Friday, June 4, 2010

Much loved and well remembered

I spent five glorious months in Tuscania
when I was twenty one
and loved this woman on Maud and later on The Golden Girls.
I never realised she was supposed to be from the South.
I just loved her characters and the actress within them.
She is dead too young at 76.
Happy memories on a sad day.

Tuesday, June 1, 2010

From today's daylyGalaxy. Gosh they are good!

Whale Evolution: A Snapshot of Planet Earth From 55 Million B.C. to Present
UCLA evolutionary biologists used molecular and computational techniques to look back 35 million years, when the ancestor of all living whales appeared to analyze the 84 living species of dramatically different sizes and the more than 400 other species that have gone extinct, including some that lived partly on land to answer the question why are there so many whale species, with so much diversity in body size?

"Whales represent the most spectacularly successful invasion of oceans by a mammalian lineage," said Michael Alfaro, UCLA assistant professor of ecology and evolutionary biology. "They are often at the top of the food chain and are major players in whatever ecosystem they are in. They are the biggest animals that have ever lived. Cetaceans (which include whales, as well as dolphins and porpoises) are the mammals that can go to the deepest depths in the oceans.
"Biologists have debated whether some key evolutionary feature early in their history allowed whales to rapidly expand in number and form," Alfaro said. "Sonar, large brains, baleen (a structure found in the largest species for filtering small animals from sea water) and complex sociality have all been suggested as triggers for a diversification, or radiation, of this group that has been assumed to be rapid. However, the tempo -- the actual rate of the unfolding of the cetacean radiation -- has never been critically examined before. Our study is the first to test the idea that evolution in early whales was explosively fast."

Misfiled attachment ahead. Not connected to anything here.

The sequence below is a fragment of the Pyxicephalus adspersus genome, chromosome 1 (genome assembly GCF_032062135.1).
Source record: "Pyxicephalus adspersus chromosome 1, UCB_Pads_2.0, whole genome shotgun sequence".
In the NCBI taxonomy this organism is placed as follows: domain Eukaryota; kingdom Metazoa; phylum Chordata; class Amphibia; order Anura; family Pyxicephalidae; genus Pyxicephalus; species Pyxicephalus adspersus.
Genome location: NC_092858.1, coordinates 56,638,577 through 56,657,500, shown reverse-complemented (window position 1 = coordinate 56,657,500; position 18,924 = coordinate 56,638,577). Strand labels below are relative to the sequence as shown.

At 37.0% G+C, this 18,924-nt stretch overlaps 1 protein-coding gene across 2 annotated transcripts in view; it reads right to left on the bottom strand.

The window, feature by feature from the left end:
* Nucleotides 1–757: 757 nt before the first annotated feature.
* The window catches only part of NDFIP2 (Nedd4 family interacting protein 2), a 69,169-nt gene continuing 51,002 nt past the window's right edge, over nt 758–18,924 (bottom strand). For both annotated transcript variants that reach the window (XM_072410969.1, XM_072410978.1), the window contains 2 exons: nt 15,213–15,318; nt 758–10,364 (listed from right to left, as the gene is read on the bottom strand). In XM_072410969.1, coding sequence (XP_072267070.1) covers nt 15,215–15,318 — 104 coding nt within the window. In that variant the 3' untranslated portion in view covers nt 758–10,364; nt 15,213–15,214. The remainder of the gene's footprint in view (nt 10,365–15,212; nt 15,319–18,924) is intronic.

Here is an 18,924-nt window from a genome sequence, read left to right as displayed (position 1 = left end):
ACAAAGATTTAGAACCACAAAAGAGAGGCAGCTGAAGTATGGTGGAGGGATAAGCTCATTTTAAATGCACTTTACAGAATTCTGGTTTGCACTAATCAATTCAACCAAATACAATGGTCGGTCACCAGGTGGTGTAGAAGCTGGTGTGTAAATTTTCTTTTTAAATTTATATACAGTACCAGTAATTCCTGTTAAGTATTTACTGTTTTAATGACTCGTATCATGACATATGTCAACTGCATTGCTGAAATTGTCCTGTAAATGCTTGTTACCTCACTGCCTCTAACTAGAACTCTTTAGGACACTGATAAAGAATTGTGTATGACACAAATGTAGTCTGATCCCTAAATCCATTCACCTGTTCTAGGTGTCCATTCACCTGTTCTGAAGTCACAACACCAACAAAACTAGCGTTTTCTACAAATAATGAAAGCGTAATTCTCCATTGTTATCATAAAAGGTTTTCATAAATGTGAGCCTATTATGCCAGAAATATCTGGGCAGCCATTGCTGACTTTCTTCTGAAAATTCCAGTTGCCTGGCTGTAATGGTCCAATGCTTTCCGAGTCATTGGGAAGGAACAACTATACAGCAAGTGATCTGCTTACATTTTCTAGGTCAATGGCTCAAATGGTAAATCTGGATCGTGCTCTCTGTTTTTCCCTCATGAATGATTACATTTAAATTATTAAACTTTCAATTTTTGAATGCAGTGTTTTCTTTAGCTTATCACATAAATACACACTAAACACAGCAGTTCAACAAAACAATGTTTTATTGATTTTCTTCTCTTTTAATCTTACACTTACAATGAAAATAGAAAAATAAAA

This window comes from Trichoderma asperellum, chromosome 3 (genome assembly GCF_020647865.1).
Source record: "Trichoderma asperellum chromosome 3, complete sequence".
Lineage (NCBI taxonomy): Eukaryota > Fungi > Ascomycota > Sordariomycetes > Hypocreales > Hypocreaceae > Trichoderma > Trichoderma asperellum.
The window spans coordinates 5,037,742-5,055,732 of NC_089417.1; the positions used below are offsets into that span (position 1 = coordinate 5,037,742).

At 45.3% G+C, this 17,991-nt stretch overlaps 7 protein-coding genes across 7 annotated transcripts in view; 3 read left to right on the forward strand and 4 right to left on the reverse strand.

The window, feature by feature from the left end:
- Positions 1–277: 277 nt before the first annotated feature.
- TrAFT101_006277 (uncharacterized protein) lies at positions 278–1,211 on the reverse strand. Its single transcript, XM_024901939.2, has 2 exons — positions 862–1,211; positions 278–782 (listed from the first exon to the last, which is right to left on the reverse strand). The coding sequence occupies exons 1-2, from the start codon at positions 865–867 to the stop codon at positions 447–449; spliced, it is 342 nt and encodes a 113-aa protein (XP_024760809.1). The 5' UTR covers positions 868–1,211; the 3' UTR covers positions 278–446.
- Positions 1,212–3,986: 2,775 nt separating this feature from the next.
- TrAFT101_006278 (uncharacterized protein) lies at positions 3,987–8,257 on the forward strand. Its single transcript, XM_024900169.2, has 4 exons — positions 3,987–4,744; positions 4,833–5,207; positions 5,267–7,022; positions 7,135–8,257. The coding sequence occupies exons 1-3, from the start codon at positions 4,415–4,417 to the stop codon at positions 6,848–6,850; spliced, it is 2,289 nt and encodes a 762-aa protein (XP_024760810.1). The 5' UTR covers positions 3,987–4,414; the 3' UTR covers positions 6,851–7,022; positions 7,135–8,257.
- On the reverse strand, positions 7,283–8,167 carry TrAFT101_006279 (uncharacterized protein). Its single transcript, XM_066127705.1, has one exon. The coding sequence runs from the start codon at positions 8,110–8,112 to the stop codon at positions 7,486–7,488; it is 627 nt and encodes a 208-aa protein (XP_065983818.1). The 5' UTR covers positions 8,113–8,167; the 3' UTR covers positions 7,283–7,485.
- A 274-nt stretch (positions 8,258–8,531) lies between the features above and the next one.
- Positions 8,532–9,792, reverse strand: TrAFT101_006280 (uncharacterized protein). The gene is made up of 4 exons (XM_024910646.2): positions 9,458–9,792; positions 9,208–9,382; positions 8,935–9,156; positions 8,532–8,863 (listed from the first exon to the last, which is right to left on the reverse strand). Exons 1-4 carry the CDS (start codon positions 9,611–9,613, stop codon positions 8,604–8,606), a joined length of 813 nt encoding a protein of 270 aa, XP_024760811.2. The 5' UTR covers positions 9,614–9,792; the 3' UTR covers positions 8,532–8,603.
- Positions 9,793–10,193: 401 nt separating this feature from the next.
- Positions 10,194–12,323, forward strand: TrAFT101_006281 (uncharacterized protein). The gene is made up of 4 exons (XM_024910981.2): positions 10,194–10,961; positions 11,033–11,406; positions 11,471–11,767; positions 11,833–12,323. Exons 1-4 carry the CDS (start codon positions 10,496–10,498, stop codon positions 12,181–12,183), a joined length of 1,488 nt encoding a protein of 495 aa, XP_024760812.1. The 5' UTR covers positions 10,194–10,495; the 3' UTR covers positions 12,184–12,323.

One explanation for whale diversity is simply that they have been accumulating species and evolving differences in shape as a function of time. The more time that goes by, the more cetacean species one would expect, and the more variation in body size one would expect to see in them.
"Instead, what we found is that very early in their history, whales went their separate ways from the standpoint of size, and probably ecology," Alfaro said. "This pattern provides some support for the explosive radiation hypothesis. It is consistent with the idea that some key traits opened up new ways of being 'whale-like' to the earliest ancestors of modern cetaceans, and that these ancestors evolved to fill them. Once these forms became established, they remained."
Species diversification and variations in body size were established early in the evolution of whales, Alfaro and his colleagues report.
Large whales, small whales and medium-sized whales all appeared early in the history of whales, with the large whales eating mostly plankton, small whales eating fish and medium-sized whales eating squid.
"Those differences were probably in place by 25 million years ago at the latest, and for many millions of years, they have not changed very much," said the study's lead author, Graham Slater, a National Science Foundation-funded UCLA postdoctoral scholar in Alfaro's laboratory. "It's as if whales split things up at the beginning and went their separate ways. The distribution of whale body size and diet still corresponds to these early splits."
"The shape of variation that we see in modern whales today is the result of partitioning of body sizes early on in their history," Alfaro said. "Whatever conditions allowed modern whales to persist allowed them to evolve into unique, disparate modes of life, and those niches largely have been maintained throughout most of their history.